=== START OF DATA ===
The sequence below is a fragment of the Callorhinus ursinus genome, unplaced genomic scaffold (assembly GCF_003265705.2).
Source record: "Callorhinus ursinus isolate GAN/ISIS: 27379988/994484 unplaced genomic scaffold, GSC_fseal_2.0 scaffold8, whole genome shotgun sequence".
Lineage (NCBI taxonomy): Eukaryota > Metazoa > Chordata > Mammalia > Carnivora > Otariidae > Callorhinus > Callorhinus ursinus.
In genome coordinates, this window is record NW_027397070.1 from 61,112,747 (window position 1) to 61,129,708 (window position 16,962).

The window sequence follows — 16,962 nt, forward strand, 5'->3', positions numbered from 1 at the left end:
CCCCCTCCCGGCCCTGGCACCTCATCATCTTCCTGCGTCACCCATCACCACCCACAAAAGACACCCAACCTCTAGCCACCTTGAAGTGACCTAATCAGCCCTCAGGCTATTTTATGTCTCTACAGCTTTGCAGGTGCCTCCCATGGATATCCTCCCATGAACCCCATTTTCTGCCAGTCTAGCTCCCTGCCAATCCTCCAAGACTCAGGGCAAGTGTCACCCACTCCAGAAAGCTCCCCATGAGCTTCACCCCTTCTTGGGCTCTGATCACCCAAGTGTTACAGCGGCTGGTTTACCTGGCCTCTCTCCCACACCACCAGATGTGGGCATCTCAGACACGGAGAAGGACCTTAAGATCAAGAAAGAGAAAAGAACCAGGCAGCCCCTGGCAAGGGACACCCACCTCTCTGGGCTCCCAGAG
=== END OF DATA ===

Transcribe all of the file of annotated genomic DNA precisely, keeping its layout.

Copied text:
The sequence below is a fragment of the Callorhinus ursinus genome, unplaced genomic scaffold (assembly GCF_003265705.2).
Source record: "Callorhinus ursinus isolate GAN/ISIS: 27379988/994484 unplaced genomic scaffold, GSC_fseal_2.0 scaffold8, whole genome shotgun sequence".
Lineage (NCBI taxonomy): Eukaryota > Metazoa > Chordata > Mammalia > Carnivora > Otariidae > Callorhinus > Callorhinus ursinus.
In genome coordinates, this window is record NW_027397070.1 from 61,112,747 (window position 1) to 61,129,708 (window position 16,962).

The window sequence follows — 16,962 nt, forward strand, 5'->3', positions numbered from 1 at the left end:
CCCCCTCCCGGCCCTGGCACCTCATCATCTTCCTGCGTCACCCATCACCACCCACAAAAGACACCCAACCTCTAGCCACCTTGAAGTGACCTAATCAGCCCTCAGGCTATTTTATGTCTCTACAGCTTTGCAGGTGCCTCCCATGGATATCCTCCCATGAACCCCATTTTCTGCCAGTCTAGCTCCCTGCCAATCCTCCAAGACTCAGGGCAAGTGTCACCCACTCCAGAAAGCTCCCCATGAGCTTCACCCCTTCTTGGGCTCTGATCACCCAAGTGTTACAGCGGCTGGTTTACCTGGCCTCTCTCCCACACCACCAGATGTGGGCATCTCAGACACGGAGAAGGACCTTAAGATCAAGAAAGAGAAAAGAACCAGGCAGCCCCTGGCAAGGGACACCCACCTCTCTGGGCTCCCAGAG